The most common symptom of rotator cuff disease is shoulder pain. The pain is often noticed gradually and may be first noticed even a day after the actual event which may have caused the injury. Sometimes, a sudden pain occurs during a sport activity. The pain is usually located to the front and side of the shoulder and is increased when the shoulder is moved away from the body. The pain is usually noted to be more intense at nighttime and sometimes increases when lying on the affected shoulder. The pain can diminish range of motion and movement of the arm. The inflammation from the rotator cuff disease and the lack of movement due to pain can result in a frozen shoulder. There can also be tenderness in the area of the inflamed tendons of the injured rotator cuff.

    People with rotator cuff disease usually find it difficult to lift the arm away from the body fully. If the rotator cuff disease involves severe tears of the rotator cuff tendons, it can be impossible for the patient to hold the arm up because of pain and decreased function of the tendons and muscles.

    How is rotator cuff disease diagnosed?

    Rotator cuff disease is suggested by the patient's history of activities and symptoms of pain in the shoulder described above. In making a diagnosis, the doctor can observe increased pain with certain movements of the shoulder. The pain is due to local inflammation and swelling in the injured tendons of the rotator cuff. Additionally, with severe tendon tears of the rotator cuff, the arm falls due to weakness (positive drop arm sign) when moved away from the body.

    The diagnosis of rotator cuff disease can be confirmed by radiology testing. Sometimes plain X-rays can show bony injuries, which suggest long-standing severe rotator cuff disease. An arthrogram involves injecting contrast dye into the shoulder joint to detect leakage out of the injured rotator cuff. The MRI is a noninvasive imaging test that uses a magnet and computer to produce detailed images of the tissues of the shoulder. An MRI has the added advantage of providing more information than either X-ray or an arthrogram, especially if a condition other than rotator cuff disease is present.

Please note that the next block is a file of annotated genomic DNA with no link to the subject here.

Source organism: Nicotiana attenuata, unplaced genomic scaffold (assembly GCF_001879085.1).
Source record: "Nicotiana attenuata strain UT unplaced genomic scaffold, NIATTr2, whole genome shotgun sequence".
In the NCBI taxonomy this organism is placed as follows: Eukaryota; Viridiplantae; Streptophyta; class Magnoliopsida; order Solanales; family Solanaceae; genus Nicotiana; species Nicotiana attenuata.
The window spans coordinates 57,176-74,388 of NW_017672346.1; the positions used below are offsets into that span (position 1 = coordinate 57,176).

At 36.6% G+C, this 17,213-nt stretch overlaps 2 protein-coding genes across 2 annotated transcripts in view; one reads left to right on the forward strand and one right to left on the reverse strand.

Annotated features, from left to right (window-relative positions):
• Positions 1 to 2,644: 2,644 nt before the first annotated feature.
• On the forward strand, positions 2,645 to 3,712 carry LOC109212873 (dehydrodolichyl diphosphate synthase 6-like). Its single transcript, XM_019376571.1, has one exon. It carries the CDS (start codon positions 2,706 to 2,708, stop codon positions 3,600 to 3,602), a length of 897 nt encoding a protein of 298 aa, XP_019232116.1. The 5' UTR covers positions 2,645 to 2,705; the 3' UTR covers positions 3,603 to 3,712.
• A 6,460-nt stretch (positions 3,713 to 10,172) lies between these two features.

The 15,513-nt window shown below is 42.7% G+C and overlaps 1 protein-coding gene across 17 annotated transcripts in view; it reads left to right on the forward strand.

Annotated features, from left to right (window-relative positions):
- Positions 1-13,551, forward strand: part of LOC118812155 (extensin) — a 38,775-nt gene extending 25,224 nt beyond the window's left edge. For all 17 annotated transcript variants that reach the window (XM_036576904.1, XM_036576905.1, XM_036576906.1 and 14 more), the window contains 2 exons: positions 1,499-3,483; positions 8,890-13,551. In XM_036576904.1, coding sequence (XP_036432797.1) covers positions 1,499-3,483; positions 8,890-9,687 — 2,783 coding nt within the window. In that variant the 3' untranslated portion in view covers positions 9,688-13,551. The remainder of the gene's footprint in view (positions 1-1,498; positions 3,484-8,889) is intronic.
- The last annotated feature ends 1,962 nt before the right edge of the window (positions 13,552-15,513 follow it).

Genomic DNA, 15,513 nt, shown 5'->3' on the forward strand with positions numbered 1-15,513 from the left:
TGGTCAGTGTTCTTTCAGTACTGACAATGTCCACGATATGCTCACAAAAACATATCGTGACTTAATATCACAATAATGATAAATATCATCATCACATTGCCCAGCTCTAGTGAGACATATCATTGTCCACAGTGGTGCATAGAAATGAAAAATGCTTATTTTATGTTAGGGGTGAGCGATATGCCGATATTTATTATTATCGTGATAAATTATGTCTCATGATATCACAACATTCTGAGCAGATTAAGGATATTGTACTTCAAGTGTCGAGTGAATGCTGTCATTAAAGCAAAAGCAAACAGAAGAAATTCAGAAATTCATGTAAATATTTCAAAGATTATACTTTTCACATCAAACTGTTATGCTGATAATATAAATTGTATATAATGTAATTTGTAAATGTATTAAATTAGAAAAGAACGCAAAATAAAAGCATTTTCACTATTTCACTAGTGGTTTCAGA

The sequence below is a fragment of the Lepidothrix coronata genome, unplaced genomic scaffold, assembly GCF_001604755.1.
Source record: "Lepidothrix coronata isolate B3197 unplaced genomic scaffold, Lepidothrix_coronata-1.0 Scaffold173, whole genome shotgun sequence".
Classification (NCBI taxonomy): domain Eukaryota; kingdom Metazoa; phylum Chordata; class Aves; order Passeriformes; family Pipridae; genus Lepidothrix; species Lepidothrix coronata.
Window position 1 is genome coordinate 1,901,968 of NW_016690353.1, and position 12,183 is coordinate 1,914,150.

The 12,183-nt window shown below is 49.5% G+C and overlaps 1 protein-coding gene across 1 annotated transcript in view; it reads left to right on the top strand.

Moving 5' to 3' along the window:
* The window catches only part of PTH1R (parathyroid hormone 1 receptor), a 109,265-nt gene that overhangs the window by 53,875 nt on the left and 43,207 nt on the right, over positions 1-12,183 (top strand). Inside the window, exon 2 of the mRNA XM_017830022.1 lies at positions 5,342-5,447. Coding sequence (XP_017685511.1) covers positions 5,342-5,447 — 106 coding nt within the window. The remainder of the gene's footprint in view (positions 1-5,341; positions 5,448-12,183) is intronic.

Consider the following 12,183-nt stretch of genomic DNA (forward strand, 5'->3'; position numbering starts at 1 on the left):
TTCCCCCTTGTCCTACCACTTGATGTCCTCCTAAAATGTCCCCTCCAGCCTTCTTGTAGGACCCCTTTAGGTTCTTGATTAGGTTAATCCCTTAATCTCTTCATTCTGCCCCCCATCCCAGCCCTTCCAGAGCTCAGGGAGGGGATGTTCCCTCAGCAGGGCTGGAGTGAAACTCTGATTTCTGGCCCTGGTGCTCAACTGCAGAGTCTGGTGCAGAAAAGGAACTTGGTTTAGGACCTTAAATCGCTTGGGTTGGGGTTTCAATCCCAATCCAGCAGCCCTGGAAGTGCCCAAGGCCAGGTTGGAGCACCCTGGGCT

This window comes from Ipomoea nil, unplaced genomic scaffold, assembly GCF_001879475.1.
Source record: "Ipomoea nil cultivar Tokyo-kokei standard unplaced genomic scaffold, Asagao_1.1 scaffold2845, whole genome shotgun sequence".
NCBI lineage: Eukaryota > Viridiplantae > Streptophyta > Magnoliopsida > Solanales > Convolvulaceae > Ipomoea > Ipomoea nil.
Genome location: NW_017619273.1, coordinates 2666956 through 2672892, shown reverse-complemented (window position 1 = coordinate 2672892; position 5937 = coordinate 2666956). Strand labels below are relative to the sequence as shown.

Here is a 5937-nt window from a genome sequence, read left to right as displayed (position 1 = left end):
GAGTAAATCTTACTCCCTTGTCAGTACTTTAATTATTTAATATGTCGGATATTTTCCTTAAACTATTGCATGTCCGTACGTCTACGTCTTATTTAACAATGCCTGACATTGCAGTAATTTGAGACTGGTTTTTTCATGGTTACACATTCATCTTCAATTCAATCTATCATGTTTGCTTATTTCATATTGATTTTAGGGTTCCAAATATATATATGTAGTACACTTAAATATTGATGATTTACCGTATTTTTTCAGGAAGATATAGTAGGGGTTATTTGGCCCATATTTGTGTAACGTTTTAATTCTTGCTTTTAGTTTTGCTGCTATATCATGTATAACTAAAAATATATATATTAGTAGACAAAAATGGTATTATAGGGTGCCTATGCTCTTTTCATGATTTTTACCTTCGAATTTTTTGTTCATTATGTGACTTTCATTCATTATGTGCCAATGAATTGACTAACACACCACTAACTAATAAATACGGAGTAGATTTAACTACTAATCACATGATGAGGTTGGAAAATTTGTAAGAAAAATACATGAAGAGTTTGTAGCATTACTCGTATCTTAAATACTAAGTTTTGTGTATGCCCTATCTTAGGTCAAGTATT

How is rotator cuff disease treated?

    The treatment of rotator cuff disease depends on the severity of the injury to the tendons of the rotator cuff and the underlying condition of the patient.

    Mild rotator cuff disease is treated with ice, rest, and anti-inflammatory medications (such as ibuprofen [Advil] and others). Generally, physical therapy using gradual exercise rehabilitation is instituted. Exercises are used that are specifically designed for rotator-cuff strengthening.

    Patients with persistent pain and motion limitation can often benefit by a cortisone injection around the rotator cuff. Repeat injections may be necessary.

    More severe rotator cuff disease can require surgical repair.

    Subacromial decompression is the removal of a small portion of the bone (acromion) and soft tissues (bursa) that surround the rotator cuff. This removal can relieve pressure on the rotator cuff in certain conditions and promote healing and recovery. This procedure can be done by arthroscopic or open surgical techniques. Both methods have been reported to be equally successful.

    The most severe rotator cuff disease, complete full-thickness rotator cuff tears, usually requires surgery for the best results. These procedures, which can also be done by either arthroscopy or open surgery, involve mending the torn rotator cuff by suturing the tissues back together. Ultimately, recovery from rotator cuff disease often requires extended physical therapy and rehabilitation.

    Source: http://www.rxlist.com

    The treatment of rotator cuff disease depends on the severity of the injury to the tendons of the rotator cuff and the underlying condition of the patient.

    Mild rotator cuff disease is treated with ice, rest, and anti-inflammatory medications (such as ibuprofen [Advil] and others). Generally, physical therapy using gradual exercise rehabilitation is instituted. Exercises are used that are specifically designed for rotator-cuff strengthening.

    Patients with persistent pain and motion limitation can often benefit by a cortisone injection around the rotator cuff. Repeat injections may be necessary.

    More severe rotator cuff disease can require surgical repair.

    Subacromial decompression is the removal of a small portion of the bone (acromion) and soft tissues (bursa) that surround the rotator cuff. This removal can relieve pressure on the rotator cuff in certain conditions and promote healing and recovery. This procedure can be done by arthroscopic or open surgical techniques. Both methods have been reported to be equally successful.

    The most severe rotator cuff disease, complete full-thickness rotator cuff tears, usually requires surgery for the best results. These procedures, which can also be done by either arthroscopy or open surgery, involve mending the torn rotator cuff by suturing the tissues back together. Ultimately, recovery from rotator cuff disease often requires extended physical therapy and rehabilitation.

    Source: http://www.rxlist.com